Programme of the DIAMANT symposium
Conference Center Kaap Doorn, Doorn
29 and 30 November 2012

 

Thursday  
11:00-11:25 arrival and coffee
11:25-11:30 welcome
Sander Zwegers (U Köln)  An Introduction to Nahm's Conjecture
11:30-12:25 We consider certain q-series depending on parameters (A,B,C), where A is a positive definite r times r matrix, B is a r-vector and C is a scalar, and ask when these q-series are modular forms. Werner Nahm (DIAS) has formulated a partial answer to this question: he conjectured a criterion for which A's can occur, in terms of torsion in the Bloch group. For the case r=1, the conjecture has been show to hold by Don Zagier (MPIM and CdF), but for r>1 counterexamples have been found. In this talk we'll discuss various aspects of Nahm's conjecture.
Evan de Corte (TU Delft) Independent sets in measurable graphs
12:30-12:55 Consider a graph whose vertex set is a Borel probability space and whose edge set is Borel, and define the independence ratio of the graph as the supremum of the measures of its independent sets. Inspired by techniques from combinatorial optimization, we discuss various ways to estimate this number and we calculate it exactly for a few examples.
13:00-14:30 lunch
Rachel Newton (UL) Explicit local reciprocity for tame extensions
14:30-14:55 I will give a formula which computes the local reciprocity map for a tame abelian extension of local fields of degree n, without assuming the presence of a primitive nth root of unity in the base field. I will explain how I derived this formula via a definition of local reciprocity in terms of cyclic algebras and the Hasse invariant. I will end by discussing the difficulties which arise when the field extension is wildly ramified. This talk should be accessible to anyone who has encountered extensions of local fields.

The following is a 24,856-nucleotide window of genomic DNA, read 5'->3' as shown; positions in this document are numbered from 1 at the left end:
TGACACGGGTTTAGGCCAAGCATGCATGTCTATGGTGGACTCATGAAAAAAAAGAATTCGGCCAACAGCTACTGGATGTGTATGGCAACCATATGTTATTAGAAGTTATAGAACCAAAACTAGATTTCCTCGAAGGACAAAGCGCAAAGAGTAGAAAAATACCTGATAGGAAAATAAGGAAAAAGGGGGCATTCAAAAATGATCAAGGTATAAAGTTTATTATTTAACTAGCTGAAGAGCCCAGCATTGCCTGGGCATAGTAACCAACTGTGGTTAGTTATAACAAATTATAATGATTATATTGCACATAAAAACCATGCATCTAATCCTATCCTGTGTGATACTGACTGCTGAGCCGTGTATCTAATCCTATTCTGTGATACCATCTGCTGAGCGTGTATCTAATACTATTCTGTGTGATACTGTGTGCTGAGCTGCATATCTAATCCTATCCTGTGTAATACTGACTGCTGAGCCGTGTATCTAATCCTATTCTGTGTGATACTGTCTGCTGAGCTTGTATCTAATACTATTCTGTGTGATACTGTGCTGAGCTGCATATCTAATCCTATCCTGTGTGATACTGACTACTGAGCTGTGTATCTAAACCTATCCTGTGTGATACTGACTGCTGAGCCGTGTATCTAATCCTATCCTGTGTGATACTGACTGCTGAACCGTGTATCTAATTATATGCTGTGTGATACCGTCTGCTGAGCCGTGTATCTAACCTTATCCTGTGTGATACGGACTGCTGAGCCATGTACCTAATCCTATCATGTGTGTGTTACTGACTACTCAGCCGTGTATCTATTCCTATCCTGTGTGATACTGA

Jongyook Park (TiU) On distance-regular graphs with a small number of vertices compared to the valency
15:00-15:25 In this talk we study distance-regular graphs with a small number of vertices compared to the valency. We show that for a given \alpha>2, there are finitely many distance-regular graphs \Gamma with valency k, diameter D\geq3 and v vertices satisfying v\leq\alpha k unless (D=3 and \Gamma is imprimitive) or (D=4 and \Gamma is antipodal and bipartite). As a consequence of this result, we also show that there are finitely many distance-regular graphs with valency k\geq3, diameter D\geq3 and c_2\geq\varepsilon k for a given 0<\varepsilon <1 unless (D=3 and \Gamma is imprimitive) or (D=4 and \Gamma is antipodal and bipartite).
15:30-16:00 tea
René Pannekoek (UL) Explicit unbounded ranks of Jacobians in towers of function fields
16:00-16:25 This is joint work with Doug Ulmer and six other co-authors. For each prime power q and each odd prime r not dividing q, we define a curve C of genus r-1 over F_q(t). We give explicit generators for a subgroup of (Jac(C))(K), where K runs through a tower of extensions of F_q(t), and prove that the rank of this subgroup grows linearly with [K:F_q(t)]. We subsequently prove that the subgroup is actually of finite index.
Gunnar Klau (CWI) Operations research in the cell